How to change digital displays on water softeners
We generally suggest consulting your manual for the purpose, but we can give you a general idea of how to change the settings on your water softener’s digital display.
Water softeners with the digital display often have a couple of buttons for up and down or side to side that allow you to cycle through choices and adjust the softener.
Usually, adjusting a setting is as simple as pushing the up or down button to cycle through the number of days per week or the salt dose.
While dial changes sometimes require a screwdriver, digital displays are changed mostly just by holding one of the buttons down for a couple of seconds.
This is to ensure you don’t accidentally make a change while pushing through menus.
Before you change, test your water
Water softeners are programmed with a specific balance of salt, time, and capacity that are designed to fit your home’s needs. Your water service professional should set it for the most efficient and economical method too.
If you feel like the water coming out of your faucet or shower is getting harder, it might be time to test the water itself.
If your city or well water is becoming harder, it might be a problem for others and could have other issues that a water softener can’t help.
Shifts in water hardness can mean that minerals have been added – intentionally, or unintentionally, to your water supply.
Have your water checked for contaminants like lead, mercury, and other metals like iron. Iron makes water especially hard, and is preventable.
If the water coming in has not changed since you installed the softener, the problem might not be the softener itself.
If you are noticing water hardness issues, your water softener or even your water heater might have a problem.
Is my water softener getting old?
The average water softener lasts 10 to 15 years. After this time period, the water softener might have to start working harder to produce the same level of softness in water.
The harder your water softener has to work, the more likely it is to wear itself out faster.
If your water hasn’t changed, and you are noticing more hard water scrum in your bath – or drying out your skin, it’s possible that the softener just isn’t as efficient as it used to be.
While you can gradually make changes to the regeneration process, you’ll still want to replace your equipment eventually, or at least have the old one looked at.
Does my water heater impact the hardness of water?
While your hot water heater probably won’t add much metal to your water, it has the potential to, and it can make your water gross. If you notice an unusual smell in your water, the metal rod the hot water heater uses as a corrosion magnet may have a problem. These are relatively easy to replace and can offer many years of service.
Flushing your hot water heater out can help with water hardness. If you have lots of sediment and metal, the hot water heater can make water a bit harder than normal. Your hot water heater receives already soft water, so it could help undo the impact of salt.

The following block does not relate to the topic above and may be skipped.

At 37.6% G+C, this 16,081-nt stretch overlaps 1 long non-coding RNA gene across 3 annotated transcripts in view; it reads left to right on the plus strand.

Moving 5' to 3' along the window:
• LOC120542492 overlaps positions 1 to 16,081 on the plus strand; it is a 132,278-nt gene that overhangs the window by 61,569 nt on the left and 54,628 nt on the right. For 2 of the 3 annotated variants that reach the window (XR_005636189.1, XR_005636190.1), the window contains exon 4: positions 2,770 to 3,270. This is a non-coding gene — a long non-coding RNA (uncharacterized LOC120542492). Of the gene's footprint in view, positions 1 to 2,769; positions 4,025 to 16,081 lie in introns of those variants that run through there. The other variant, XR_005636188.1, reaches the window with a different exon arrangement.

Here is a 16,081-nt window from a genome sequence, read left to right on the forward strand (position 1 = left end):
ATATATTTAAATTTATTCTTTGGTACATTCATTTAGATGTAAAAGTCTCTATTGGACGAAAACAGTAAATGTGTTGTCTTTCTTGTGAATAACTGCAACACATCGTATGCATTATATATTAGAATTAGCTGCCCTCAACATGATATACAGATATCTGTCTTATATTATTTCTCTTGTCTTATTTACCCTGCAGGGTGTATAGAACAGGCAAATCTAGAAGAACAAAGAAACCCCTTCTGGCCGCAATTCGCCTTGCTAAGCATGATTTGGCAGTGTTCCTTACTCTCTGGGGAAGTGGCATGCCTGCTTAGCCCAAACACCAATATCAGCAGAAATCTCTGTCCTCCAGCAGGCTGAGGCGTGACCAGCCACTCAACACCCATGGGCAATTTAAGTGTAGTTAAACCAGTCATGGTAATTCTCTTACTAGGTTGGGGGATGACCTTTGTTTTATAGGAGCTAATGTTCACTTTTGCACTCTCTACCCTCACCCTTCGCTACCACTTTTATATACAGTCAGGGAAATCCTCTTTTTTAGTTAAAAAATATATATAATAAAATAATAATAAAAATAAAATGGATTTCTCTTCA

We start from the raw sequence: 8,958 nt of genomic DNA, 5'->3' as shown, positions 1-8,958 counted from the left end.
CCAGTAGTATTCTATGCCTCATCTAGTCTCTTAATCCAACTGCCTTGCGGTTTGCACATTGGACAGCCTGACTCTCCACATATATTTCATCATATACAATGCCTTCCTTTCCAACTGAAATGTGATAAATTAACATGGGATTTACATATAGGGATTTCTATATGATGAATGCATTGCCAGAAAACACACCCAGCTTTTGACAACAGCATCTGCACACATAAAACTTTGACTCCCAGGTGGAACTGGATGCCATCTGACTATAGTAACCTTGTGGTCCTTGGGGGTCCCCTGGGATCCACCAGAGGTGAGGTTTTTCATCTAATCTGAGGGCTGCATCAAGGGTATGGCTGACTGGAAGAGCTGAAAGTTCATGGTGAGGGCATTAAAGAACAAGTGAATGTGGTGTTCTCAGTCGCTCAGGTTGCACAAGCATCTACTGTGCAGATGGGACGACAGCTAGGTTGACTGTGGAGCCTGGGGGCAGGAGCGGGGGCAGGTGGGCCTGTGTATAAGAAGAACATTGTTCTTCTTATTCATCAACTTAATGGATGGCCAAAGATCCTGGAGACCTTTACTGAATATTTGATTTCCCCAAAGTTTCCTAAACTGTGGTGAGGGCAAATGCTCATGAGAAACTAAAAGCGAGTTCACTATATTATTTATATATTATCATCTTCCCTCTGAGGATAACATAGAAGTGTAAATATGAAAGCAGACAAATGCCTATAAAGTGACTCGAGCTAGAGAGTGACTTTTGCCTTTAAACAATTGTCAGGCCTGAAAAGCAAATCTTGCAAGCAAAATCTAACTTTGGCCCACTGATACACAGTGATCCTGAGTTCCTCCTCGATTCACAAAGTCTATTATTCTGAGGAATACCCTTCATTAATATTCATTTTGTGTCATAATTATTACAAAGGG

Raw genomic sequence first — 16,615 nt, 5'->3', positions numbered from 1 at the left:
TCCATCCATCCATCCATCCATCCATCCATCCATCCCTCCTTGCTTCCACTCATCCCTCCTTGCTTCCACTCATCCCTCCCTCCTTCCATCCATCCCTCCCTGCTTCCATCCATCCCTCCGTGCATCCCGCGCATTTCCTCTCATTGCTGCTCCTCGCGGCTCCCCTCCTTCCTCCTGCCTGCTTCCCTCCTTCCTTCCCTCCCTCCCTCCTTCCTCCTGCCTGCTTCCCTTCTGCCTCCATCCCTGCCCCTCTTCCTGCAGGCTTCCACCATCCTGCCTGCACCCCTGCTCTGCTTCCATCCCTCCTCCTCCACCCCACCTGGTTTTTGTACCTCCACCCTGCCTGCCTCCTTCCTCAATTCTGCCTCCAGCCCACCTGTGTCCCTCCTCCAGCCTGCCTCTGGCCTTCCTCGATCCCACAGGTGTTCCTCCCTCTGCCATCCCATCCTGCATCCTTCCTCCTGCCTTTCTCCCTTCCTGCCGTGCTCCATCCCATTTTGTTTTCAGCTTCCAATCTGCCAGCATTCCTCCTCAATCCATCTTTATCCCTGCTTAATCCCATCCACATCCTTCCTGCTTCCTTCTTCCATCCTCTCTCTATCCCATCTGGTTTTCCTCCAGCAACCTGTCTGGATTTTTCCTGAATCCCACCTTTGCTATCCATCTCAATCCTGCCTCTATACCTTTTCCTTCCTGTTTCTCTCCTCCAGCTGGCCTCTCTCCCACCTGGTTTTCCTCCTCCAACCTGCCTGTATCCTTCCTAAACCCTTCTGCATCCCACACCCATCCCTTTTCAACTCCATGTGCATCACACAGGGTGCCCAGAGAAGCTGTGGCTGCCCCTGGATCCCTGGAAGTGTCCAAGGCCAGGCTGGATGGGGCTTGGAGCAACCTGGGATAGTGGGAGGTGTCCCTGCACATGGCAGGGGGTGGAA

What if I don’t adjust my water softener?
Our first suggestion is still to test your water. A couple of the biggest problems that hard water can cause include drying you out – but a much larger issue can pop up with your plumbing.
Hard, mineralized water can clog your pipes and wear down your plumbing.
Minerals can get stuck to the inside of drains and be difficult to remove by anyone but a professional, leaving you with either a relatively expensive repair bill to get them removed, or a bigger bill if they break.
Issues like this is why testing is very important. Your water service professional (or you!) should test the water before installing a water softener to know how to set it to produce the best, safest results.
Retesting is necessary to ensure the water softener is set to the right way to ensure the best operation.
If you do adjust, still test
The changes you make to your water softener should take effect as soon as the water softener runs next. By running tests about the mineral content of your water, you’ll know right away if the water coming out of your softener is too hard for you.
While you can still certainly go by “feel”, the test is important to know if there is a problem within the water softener.
Can I just add more salt to make my water softener work better?
The answer is, not really. The water service professional who installed your water softener hopefully did their due diligence and installed the right size of tank based on your household water usage.
Ideally, salt is added every month or two based on the salt usage. There shouldn’t be an excessive amount of salt available in the water softener.
If you are wondering why not, it’s because having too much salt can actually clog the water softener in a process known as “bridging.” Basically, salt bridges form and prevent the movement of water, which slows down if not stops the entire process of softening water.
You can also accidentally create a salt sludge at the bottom of your tank that will need cleaning out. Finally, your drinking water could become a bit salty, though it’s generally not a health risk unless you have serious high blood pressure issues and can’t consume salt at all.
Water softeners are a fairly fixed system. You should only add more salt if you are running low. The risks aren’t really worth trying to make your water softer.